The two separate training missions consisted of Rising Thunder with the Japan Ground Self-Defense Force (JGSDF) and Yudh Abhyas with the Indian Army. Both training scenarios focused on sharing tactics and ideas to become better, more effective warfighters. From long range sniper and anti-tank training to urban combat and command post exercises, every service member learned how the other nation's armed service operated and provided input to become more effective partners.
Story by PO2 James Mullen on 10/02/2017
CAMP H.M. SMITH, Hawaii Gen. Eduardo Ao, Chief of Staff for the Armed Forces of the
Philippines, met with Adm. Harry Harris, commander of U.S. Pacific Command (PACOM), for the Mutual
Defense Board and Security Engagement Board (MDB-SEB) at PACOM headquarters Sept. 28.
The MDB-SEB helps coordinate the framework for defense and security cooperation between the U.S.
and Philippine militaries.
"The armed forces of our two nations have reinforced our historic alliance - a special bond rooted in
shared values, shared commitments, and shared security threats such as ISIS," said Harris. "We must
continue our mutual efforts to protect our nations and provide the very best defense possible."
One focus of this year's MDB-SEB was a new counter-terrorism initiative which enhances the current
level of assistance the U.S. provides.
The agreement to establish the MDB was in 1958 while the SEB was established in 2006. The two boards
came together as both countries shared a common goal of improving interoperability of the parties'
While in Hawaii, Ao also observed 2nd Battalion, 3rd Regiment Marines as they conducted urban
operations at the Marine Corps Training Area in Bellows Beach. The Marines demonstrated their
capabilities in urban environments to Ao and component commanders.
The successful completion of the MDB-SEB ensures cooperation between the U.S. and the Philippines
will continue in areas involving humanitarian assistance, maritime security, cyber security, disaster relief
and other national security interests.
"We are trying to put the traps in strategic areas, especially where cargo is offloaded or where aircrafts are parked," said Keevin Minami, Land Vertebrates Specialist for the HDOA. "In the past we've found a few snakes on runways and even found a live one that made it all the way to Schofield Barracks."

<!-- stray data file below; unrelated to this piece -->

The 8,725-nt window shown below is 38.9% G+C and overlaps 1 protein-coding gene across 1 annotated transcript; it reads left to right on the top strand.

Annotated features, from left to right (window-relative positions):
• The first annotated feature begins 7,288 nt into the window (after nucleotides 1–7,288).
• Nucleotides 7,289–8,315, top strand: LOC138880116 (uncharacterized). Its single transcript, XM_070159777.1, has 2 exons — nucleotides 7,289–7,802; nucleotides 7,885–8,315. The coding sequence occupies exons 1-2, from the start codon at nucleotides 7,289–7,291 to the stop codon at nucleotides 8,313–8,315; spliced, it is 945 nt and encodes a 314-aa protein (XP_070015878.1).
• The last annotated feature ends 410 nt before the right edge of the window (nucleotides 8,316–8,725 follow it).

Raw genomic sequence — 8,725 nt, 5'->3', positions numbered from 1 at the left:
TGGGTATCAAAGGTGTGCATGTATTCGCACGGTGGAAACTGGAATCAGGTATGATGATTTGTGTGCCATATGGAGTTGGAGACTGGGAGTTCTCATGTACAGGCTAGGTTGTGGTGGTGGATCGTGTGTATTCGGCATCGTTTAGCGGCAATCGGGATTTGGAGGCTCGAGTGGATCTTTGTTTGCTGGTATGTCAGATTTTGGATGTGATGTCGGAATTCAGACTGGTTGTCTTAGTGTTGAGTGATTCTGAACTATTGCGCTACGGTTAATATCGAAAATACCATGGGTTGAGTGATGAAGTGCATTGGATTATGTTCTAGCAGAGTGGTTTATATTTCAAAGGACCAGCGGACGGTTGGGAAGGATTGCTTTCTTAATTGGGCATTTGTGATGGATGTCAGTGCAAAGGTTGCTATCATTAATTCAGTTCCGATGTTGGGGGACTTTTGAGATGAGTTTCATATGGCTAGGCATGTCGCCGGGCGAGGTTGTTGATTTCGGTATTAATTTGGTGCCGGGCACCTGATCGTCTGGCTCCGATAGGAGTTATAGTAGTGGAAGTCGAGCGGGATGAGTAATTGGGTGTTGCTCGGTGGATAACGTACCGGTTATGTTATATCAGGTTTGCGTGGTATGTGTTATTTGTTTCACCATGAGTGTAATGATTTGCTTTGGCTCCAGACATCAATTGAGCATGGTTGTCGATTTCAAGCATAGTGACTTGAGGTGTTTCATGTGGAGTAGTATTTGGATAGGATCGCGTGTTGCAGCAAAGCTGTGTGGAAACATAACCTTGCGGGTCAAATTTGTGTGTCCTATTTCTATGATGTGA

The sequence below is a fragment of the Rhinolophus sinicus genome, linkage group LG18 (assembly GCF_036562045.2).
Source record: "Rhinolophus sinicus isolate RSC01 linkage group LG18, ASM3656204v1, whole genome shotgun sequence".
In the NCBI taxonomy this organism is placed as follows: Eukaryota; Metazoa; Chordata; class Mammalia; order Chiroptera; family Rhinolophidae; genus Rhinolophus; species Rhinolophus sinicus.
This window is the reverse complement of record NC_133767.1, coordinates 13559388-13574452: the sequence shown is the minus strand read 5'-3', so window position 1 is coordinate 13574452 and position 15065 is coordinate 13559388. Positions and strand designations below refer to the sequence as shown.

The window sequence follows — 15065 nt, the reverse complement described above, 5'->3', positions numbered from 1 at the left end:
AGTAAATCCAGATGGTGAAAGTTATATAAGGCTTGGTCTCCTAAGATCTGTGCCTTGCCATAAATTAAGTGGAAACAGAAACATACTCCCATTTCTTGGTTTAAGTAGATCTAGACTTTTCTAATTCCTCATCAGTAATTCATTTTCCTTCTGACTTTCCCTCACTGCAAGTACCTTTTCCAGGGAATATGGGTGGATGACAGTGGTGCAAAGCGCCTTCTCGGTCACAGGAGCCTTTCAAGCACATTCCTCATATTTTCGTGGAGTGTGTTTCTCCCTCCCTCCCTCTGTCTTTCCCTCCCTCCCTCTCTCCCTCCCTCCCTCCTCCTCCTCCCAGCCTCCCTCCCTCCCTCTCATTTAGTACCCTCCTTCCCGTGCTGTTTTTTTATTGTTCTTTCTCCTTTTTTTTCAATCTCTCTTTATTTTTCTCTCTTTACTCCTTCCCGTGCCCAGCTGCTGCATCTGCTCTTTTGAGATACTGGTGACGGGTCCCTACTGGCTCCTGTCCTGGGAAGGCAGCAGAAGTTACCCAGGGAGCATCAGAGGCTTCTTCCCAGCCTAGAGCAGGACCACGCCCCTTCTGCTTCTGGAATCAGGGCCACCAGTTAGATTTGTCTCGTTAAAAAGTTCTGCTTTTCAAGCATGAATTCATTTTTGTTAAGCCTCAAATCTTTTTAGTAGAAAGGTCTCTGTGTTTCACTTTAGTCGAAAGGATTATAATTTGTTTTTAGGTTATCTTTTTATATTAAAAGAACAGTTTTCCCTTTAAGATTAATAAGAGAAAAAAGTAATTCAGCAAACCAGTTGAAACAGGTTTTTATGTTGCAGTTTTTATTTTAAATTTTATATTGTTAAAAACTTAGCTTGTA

CARAT Sri Lanka 2017 is part of a series of bilateral CARAT military exercises between the U.S. Navy and the armed forces of Bangladesh, Brunei, Indonesia, Malaysia, Singapore, Sri Lanka, the Philippines and Thailand. The focus of CARAT is developing maritime security capabilities and increasing interoperability among participants. Skill areas exercised during the CARAT include small boat operations, evidence collection, diving procedures and anti-terrorism security.
Story by PO2 Travis DiPerna on 10/02/2017
VIRGINIA BEACH, Va. On behalf of the CEC/Seabee Historical Foundation, the foundation's chairman David Nash presented a print of the oil painting, "WE BUILD, WE FIGHT" by artist James Dietz, to Rear Adm. Brian Brakke, commander, Navy Expeditionary Combat Command (NECC) and NECC Pacific, for display at NECC headquarters, Oct. 2.
"Those of you who know me, know I often speak of a book titled Legacy that's about one of the most successful rugby teams of all time," said Brakke. "One of the key leadership lessons in the book is this - if you get the culture right, the rest will follow. This painting represents the culture the Seabees have cultivated throughout their history and it is an honor to have it displayed at NECC headquarters."
The painting was created in celebration of the 75th Anniversary of the U.S. Navy Seabees which occurred on March 5, 2017. For 75 years, the Seabees have repeatedly demonstrated their skills as fighters and builders and while doing so they have built and fought for freedom both in peace and in war time.
"Dietz went to a Seabee base in Port Hueneme, California and talked to a bunch of Seabees," said Nash. "Every one of the faces in the painting are actually portraits of current active-duty Seabees. "
The idea behind the painting was to capture what the Seabees stand for, continued Nash. The uniforms and equipment are representations of Seabees throughout history, from World War II to present day.
The original oil painting will be dedicated to all Seabees past, present and future and will be permanently on display at the U.S. Navy Seabee Museum in Port Hueneme, California.
Members of I Corps said goodbye to Fortin during a brief ceremony June 13 at Joint Base Lewis McChord, Wash.